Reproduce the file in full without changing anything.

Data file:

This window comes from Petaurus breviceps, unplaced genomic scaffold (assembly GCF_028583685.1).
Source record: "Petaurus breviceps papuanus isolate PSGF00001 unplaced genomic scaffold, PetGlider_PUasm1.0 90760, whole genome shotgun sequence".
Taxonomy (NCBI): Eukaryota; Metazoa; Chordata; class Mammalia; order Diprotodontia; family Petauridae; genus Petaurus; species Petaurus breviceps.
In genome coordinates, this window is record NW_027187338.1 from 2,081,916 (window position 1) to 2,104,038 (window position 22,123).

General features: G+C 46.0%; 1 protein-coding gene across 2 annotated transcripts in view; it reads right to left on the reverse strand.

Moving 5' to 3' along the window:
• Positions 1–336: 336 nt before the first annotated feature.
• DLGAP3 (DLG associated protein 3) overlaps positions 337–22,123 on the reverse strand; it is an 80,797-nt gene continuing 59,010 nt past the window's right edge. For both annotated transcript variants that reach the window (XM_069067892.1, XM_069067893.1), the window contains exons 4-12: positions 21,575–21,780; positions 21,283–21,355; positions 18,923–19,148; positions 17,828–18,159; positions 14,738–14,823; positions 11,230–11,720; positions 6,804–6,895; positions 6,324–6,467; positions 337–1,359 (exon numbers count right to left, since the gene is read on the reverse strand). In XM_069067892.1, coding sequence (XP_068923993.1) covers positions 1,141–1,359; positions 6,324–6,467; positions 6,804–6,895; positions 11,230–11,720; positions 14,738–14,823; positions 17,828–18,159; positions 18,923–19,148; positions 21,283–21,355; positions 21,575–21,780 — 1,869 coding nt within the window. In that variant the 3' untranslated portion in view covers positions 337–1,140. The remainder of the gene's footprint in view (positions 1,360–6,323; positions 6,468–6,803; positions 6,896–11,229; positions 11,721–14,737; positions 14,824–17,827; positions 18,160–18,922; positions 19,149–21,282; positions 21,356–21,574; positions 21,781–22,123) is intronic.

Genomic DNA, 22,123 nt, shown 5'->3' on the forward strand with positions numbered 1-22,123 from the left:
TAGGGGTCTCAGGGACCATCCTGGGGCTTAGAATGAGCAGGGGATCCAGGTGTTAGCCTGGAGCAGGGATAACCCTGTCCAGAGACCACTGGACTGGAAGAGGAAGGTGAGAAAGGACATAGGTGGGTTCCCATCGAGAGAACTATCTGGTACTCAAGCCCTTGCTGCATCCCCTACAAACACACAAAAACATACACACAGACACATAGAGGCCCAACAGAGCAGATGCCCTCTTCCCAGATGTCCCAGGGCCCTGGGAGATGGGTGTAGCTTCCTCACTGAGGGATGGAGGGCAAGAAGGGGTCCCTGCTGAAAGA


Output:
This window comes from Petaurus breviceps, unplaced genomic scaffold (assembly GCF_028583685.1).
Source record: "Petaurus breviceps papuanus isolate PSGF00001 unplaced genomic scaffold, PetGlider_PUasm1.0 90760, whole genome shotgun sequence".
Taxonomy (NCBI): Eukaryota; Metazoa; Chordata; class Mammalia; order Diprotodontia; family Petauridae; genus Petaurus; species Petaurus breviceps.
In genome coordinates, this window is record NW_027187338.1 from 2,081,916 (window position 1) to 2,104,038 (window position 22,123).

General features: G+C 46.0%; 1 protein-coding gene across 2 annotated transcripts in view; it reads right to left on the reverse strand.

Moving 5' to 3' along the window:
• Positions 1–336: 336 nt before the first annotated feature.
• DLGAP3 (DLG associated protein 3) overlaps positions 337–22,123 on the reverse strand; it is an 80,797-nt gene continuing 59,010 nt past the window's right edge. For both annotated transcript variants that reach the window (XM_069067892.1, XM_069067893.1), the window contains exons 4-12: positions 21,575–21,780; positions 21,283–21,355; positions 18,923–19,148; positions 17,828–18,159; positions 14,738–14,823; positions 11,230–11,720; positions 6,804–6,895; positions 6,324–6,467; positions 337–1,359 (exon numbers count right to left, since the gene is read on the reverse strand). In XM_069067892.1, coding sequence (XP_068923993.1) covers positions 1,141–1,359; positions 6,324–6,467; positions 6,804–6,895; positions 11,230–11,720; positions 14,738–14,823; positions 17,828–18,159; positions 18,923–19,148; positions 21,283–21,355; positions 21,575–21,780 — 1,869 coding nt within the window. In that variant the 3' untranslated portion in view covers positions 337–1,140. The remainder of the gene's footprint in view (positions 1,360–6,323; positions 6,468–6,803; positions 6,896–11,229; positions 11,721–14,737; positions 14,824–17,827; positions 18,160–18,922; positions 19,149–21,282; positions 21,356–21,574; positions 21,781–22,123) is intronic.

Genomic DNA, 22,123 nt, shown 5'->3' on the forward strand with positions numbered 1-22,123 from the left:
TAGGGGTCTCAGGGACCATCCTGGGGCTTAGAATGAGCAGGGGATCCAGGTGTTAGCCTGGAGCAGGGATAACCCTGTCCAGAGACCACTGGACTGGAAGAGGAAGGTGAGAAAGGACATAGGTGGGTTCCCATCGAGAGAACTATCTGGTACTCAAGCCCTTGCTGCATCCCCTACAAACACACAAAAACATACACACAGACACATAGAGGCCCAACAGAGCAGATGCCCTCTTCCCAGATGTCCCAGGGCCCTGGGAGATGGGTGTAGCTTCCTCACTGAGGGATGGAGGGCAAGAAGGGGTCCCTGCTGAAAGA